So, yes, the directions need to be improved if indeed they meant to fry twice.
                :)

              2. re: wyogal
                katz66 Aug 9, 2013 08:42 AM

                I was taught by a German to make it and we never deep fried it and only once fried.

          2. re: smtucker
            linguafood Jul 26, 2013 03:12 PM

            I've never heard this, nor have I ever twice-fried my own schnitzel.

            What you want is copious amount of fat (butter and lard are the preferred combo, but I usually use butter & oil) to get a nice browning on each side.

          3. b
            Bkeats Jul 26, 2013 10:01 AM

            As I understand it, the principal difference between a fried cutlet and schnitzel of the same meat would be that the schnitzel is pounded to a thin even thickness. If its not pounded and made as big as your plate, then its just a fried cutlet. The pounding tenderizes the meat and makes it something different than a cutlet which is just a thinly sliced piece of meat.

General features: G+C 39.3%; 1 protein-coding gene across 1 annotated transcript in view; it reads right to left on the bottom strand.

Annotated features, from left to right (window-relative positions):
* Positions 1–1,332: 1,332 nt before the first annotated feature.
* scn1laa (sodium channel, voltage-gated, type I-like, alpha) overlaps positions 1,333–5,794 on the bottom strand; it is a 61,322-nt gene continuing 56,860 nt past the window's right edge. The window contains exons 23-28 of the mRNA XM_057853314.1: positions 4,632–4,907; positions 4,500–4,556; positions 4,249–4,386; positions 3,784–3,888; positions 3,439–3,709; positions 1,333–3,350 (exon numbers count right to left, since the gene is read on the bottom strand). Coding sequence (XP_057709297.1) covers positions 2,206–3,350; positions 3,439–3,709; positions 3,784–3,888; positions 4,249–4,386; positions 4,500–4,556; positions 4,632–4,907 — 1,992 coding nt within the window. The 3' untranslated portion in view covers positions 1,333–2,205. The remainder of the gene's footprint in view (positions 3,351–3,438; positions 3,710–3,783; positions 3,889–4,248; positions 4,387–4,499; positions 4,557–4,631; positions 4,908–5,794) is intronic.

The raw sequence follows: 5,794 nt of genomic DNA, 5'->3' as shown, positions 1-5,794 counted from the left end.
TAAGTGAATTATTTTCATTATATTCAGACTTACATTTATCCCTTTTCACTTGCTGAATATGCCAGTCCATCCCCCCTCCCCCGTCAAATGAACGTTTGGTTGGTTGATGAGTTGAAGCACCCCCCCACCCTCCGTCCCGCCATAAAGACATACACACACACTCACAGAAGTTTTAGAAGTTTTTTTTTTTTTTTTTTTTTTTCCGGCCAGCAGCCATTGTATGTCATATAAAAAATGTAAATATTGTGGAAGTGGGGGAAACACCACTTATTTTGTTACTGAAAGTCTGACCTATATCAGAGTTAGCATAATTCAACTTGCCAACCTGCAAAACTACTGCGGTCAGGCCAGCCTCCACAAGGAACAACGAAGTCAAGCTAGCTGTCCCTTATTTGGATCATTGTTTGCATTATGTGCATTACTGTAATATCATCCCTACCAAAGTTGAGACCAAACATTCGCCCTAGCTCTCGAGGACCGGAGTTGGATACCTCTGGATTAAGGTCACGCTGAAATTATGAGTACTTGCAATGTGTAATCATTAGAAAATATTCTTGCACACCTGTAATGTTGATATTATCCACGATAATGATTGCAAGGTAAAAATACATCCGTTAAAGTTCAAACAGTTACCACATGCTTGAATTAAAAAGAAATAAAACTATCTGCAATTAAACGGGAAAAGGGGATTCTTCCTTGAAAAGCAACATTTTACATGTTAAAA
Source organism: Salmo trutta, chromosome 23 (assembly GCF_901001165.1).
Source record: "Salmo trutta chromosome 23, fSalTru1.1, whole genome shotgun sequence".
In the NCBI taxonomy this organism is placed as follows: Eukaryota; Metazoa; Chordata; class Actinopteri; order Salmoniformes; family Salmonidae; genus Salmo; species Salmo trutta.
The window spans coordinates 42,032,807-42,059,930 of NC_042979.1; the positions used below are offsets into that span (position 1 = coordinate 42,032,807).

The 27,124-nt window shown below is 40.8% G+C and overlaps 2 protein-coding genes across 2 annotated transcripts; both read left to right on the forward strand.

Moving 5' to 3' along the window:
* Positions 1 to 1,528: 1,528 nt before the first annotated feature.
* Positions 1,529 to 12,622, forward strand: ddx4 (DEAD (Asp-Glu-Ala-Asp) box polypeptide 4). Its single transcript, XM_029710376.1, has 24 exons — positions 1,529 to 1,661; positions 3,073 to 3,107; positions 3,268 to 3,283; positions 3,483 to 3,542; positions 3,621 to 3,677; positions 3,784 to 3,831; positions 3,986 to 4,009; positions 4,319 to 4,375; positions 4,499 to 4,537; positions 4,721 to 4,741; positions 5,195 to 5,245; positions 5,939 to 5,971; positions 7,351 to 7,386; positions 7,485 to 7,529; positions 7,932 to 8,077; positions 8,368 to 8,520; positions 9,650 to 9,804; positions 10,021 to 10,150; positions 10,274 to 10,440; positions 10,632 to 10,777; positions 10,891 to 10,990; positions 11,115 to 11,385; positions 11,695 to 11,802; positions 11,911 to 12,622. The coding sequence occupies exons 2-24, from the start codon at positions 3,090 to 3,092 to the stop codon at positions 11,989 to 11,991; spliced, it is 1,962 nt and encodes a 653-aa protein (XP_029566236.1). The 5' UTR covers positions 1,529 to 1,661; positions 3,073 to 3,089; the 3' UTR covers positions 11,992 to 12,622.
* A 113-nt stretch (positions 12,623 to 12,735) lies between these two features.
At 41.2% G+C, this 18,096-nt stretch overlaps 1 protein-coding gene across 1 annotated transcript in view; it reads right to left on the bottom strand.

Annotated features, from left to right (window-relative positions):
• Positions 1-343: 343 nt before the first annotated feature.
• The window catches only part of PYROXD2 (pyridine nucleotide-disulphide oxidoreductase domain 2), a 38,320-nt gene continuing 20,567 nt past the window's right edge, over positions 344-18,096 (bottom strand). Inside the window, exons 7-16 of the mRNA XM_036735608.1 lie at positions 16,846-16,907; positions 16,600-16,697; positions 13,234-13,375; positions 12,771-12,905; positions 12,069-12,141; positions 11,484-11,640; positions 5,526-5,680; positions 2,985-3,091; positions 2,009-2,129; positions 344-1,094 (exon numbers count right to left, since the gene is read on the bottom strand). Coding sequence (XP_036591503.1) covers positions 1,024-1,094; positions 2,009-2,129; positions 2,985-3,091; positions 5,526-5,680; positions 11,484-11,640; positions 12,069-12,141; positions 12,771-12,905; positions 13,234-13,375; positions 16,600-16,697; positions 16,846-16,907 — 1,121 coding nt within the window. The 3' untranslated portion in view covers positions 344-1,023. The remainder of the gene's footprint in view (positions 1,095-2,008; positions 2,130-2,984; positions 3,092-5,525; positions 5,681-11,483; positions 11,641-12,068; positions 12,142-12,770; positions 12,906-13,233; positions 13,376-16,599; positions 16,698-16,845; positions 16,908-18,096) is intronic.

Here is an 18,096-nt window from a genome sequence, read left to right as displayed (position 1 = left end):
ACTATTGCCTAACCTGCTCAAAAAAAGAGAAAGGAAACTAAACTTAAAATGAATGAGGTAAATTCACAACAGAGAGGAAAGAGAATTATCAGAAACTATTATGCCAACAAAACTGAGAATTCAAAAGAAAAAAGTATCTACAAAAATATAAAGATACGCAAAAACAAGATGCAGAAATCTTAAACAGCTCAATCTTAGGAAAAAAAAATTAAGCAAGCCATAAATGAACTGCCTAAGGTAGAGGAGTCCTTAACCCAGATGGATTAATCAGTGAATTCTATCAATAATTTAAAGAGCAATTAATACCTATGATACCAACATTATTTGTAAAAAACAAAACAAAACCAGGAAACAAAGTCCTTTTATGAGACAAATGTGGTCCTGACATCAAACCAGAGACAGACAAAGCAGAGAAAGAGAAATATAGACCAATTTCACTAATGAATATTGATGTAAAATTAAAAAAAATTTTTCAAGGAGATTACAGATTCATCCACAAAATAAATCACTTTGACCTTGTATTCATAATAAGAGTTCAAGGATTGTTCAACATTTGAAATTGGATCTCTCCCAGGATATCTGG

1. t
              treb Jul 26, 2013 01:32 PM

              One thing would be that it's way thinner than say and Italian cutlet and no seasoned breading.

              1. j
                John Francis Jul 26, 2013 01:35 PM

                Schnitzel is the German word for cutlet, or vice versa. There are many different kinds of Schnitzel - Wiener Schnitzel, Jaeger Schnitzel, Pariser Schnitzel, Schnitzel Cordon Bleu, Zigeuner Schnitzel, Puszta Schnitzel, Paprika Schnitzel, Holstein Schnitzel...

                But I'm sure you're talking about Wiener Schnitzel. :-)

                3 Replies
                1. re: John Francis
                  pikawicca Jul 26, 2013 01:52 PM

                  Whatever kind of schnitzel it is, it's always pounded very thin, as Bkeats states.

                  1. re: pikawicca
                    d
                    DeppityDawg Jul 27, 2013 02:55 AM

                    It depends on the recipe, and on the cook. Even for breaded schnitzel, many people prefer not to pound. It seems to be a popular topic for discussion in German-language cooking forums (since they don't have Paula Deen, or cronuts).

                  2. re: John Francis
                    o
                    ospreycove Jul 27, 2013 02:40 PM

                    That is my understanding also root of the word is translated as a"a cut or a slice". Preparations of the basic slice or cutlet are another thing.

                  3. EM23 Jul 26, 2013 08:05 PM